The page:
Hadrian's Wall is a murder-mystery told in space, with an aesthetic and a nice retro tone that seems quite reminiscent of the 1980s. It follows a well-worn formula, with a group of suspects and a growing amount of evidence and clues. Kyle Higgins and Alec Siegel write a strong script with well-defined characters, but it's Rod Reis' artwork that really makes the book sing. It has a lovely painterly style to it that makes the book one gorgeous read.
I am still fascinated by the unexpected niche that Image has carved out in recent years, producing not just excellent science fiction comics but excellent science fiction crime comics. This is yet another great one. (4/5)
Hadrian's Wall #2. Written by Kyle Higgins and Alec Siegel. Art by Rod Reis.
Under the cut: reviews of Aquaman, Doctor Who: The Third Doctor, Doctor Who: Supremacy of the Cybermen, and Green Arrow.
DC Comics. Written by Dan Abnett. Art by Scott Eaton and Wayne Faucher. Colours by Gabe Eltaeb.The Shaggy Man is bearing down on Amnesty Bay, with only Aquaman and a handful of Atlantean warriors standing in the way. This is a solid action-oriented issue, with plenty of great beats and a strong narrative drive. For once Aquaman isn't trying to prove he's a powerful superhero to the readership - a perennial problem in this title since its New 52 reboot - but tries to save the day single-handedly because after his altercation with Superman he simply doesn't trust his position in the Justice League any more. (3/5)
Titan Comics. Written by Paul Cornell. Art by Christopher Jones. Colours by Hi-Fi.For the ardent fan of Jon Pertwee's tenure on Doctor Who, this book is a real treat: the Doctor and Jo, the Brigadier and UNIT, Bessie, the Master, and an alien invasion of Earth. The surprise at the end of issue #1 was the arrival of Patrick Troughton's 2nd Doctor, a development that screams of a fake-out - something that I desperately hope isn't the case. Artist Christopher Jones has a visible love for the source material, giving each of the characters perfectly suited facial expressions and mannerisms throughout. If you're going to do a TV tie-in, you should do it properly: and this is a great example of doing it properly. (4/5)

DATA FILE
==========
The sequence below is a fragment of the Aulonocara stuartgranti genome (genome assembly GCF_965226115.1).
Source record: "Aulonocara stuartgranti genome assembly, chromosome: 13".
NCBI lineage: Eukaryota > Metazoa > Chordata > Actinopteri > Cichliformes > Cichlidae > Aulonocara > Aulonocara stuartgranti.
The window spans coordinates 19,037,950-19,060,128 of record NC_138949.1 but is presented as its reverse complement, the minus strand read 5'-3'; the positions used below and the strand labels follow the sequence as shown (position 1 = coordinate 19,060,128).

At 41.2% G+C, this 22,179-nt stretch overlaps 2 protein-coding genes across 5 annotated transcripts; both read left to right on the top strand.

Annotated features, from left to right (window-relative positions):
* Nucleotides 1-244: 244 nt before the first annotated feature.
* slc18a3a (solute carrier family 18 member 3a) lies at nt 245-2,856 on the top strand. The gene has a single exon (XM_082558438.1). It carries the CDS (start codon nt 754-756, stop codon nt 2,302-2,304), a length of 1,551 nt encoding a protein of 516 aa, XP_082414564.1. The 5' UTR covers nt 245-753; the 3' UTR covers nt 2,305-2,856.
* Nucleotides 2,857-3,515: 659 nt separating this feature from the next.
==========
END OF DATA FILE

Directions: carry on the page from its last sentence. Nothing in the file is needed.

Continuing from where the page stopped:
IDW. Written by George Mann and Cavan Scott. Art by Ivan Rodriguez, Walter Geovanni, Nelson Pereira and Rob Lean. Colours by Nicola Righi.Then there are bad ways to do a TV tie-in. Supremacy of the Cybermen has simply piled on one continuity reference after another until the story is basically 100 per cent masturbatory fan service without any actual plot to drive things forward. The artwork feels inconsistent and below par as well. With one issue to go, I find myself completely disinterested in what is going on. Titan have proved they're better than this. (1/5)
DC Comics. Written by Benjamin Percy. Art and colours by Stephen Byrne.There's a really nice combination going on here between the bold, slightly heightened artwork and the fairly subtle and muted colours. It gives the issue a really interesting look. What's particularly interesting is that they're both by the same guy: artist/colourist Stephen Byrne. Sadly the issue's script doesn't seem to be a good match. It's much too truncated and fast, leaving a lot of story opportunities on the table in a rush to leave the mysterious "island of scars" and return to Seattle. Good character work remains for Green Arrow and Black Canary, but this weird two-part story just doesn't seem to have enough to it to be worth the read. (3/5)